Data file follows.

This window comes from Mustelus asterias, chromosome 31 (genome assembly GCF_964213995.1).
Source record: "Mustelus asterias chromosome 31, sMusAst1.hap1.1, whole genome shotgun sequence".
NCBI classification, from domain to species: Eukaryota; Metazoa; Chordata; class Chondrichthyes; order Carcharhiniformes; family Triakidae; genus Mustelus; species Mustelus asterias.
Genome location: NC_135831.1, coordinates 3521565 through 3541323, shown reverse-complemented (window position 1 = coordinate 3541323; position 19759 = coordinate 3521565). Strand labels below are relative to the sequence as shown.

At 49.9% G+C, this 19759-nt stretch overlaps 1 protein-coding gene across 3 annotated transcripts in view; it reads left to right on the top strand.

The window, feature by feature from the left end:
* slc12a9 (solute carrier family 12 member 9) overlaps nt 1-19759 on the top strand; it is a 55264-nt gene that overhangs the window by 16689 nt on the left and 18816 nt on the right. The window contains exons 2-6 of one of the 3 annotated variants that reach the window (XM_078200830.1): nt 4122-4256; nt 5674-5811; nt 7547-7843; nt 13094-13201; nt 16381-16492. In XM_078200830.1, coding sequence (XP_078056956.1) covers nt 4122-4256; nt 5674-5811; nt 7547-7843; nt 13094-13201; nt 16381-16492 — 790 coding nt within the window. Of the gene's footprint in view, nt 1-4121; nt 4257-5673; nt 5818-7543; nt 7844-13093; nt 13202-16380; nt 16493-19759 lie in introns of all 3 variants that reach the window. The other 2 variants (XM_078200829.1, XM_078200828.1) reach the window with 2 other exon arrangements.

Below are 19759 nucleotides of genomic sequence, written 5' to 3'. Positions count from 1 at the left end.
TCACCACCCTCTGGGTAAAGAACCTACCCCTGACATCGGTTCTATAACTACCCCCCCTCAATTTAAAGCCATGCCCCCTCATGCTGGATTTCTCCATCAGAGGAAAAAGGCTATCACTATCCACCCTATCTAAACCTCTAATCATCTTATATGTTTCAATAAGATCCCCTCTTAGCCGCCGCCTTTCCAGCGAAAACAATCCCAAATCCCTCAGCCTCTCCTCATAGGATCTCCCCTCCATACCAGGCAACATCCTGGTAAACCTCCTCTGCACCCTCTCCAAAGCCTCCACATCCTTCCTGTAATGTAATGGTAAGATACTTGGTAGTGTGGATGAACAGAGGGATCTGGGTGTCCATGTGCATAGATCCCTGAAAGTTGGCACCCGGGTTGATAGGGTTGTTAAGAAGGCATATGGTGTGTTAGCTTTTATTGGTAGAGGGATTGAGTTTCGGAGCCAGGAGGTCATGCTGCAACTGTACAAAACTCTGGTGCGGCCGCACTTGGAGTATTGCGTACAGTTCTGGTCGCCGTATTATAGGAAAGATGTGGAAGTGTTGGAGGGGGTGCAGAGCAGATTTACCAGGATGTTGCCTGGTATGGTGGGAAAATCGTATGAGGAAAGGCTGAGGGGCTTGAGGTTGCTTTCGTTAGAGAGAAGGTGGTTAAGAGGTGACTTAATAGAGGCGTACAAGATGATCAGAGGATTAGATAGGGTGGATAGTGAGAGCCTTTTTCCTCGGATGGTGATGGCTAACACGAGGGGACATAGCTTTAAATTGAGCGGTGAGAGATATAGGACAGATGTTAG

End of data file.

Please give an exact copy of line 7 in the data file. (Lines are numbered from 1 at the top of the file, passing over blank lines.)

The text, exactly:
* slc12a9 (solute carrier family 12 member 9) overlaps nt 1-19759 on the top strand; it is a 55264-nt gene that overhangs the window by 16689 nt on the left and 18816 nt on the right. The window contains exons 2-6 of one of the 3 annotated variants that reach the window (XM_078200830.1): nt 4122-4256; nt 5674-5811; nt 7547-7843; nt 13094-13201; nt 16381-16492. In XM_078200830.1, coding sequence (XP_078056956.1) covers nt 4122-4256; nt 5674-5811; nt 7547-7843; nt 13094-13201; nt 16381-16492 — 790 coding nt within the window. Of the gene's footprint in view, nt 1-4121; nt 4257-5673; nt 5818-7543; nt 7844-13093; nt 13202-16380; nt 16493-19759 lie in introns of all 3 variants that reach the window. The other 2 variants (XM_078200829.1, XM_078200828.1) reach the window with 2 other exon arrangements.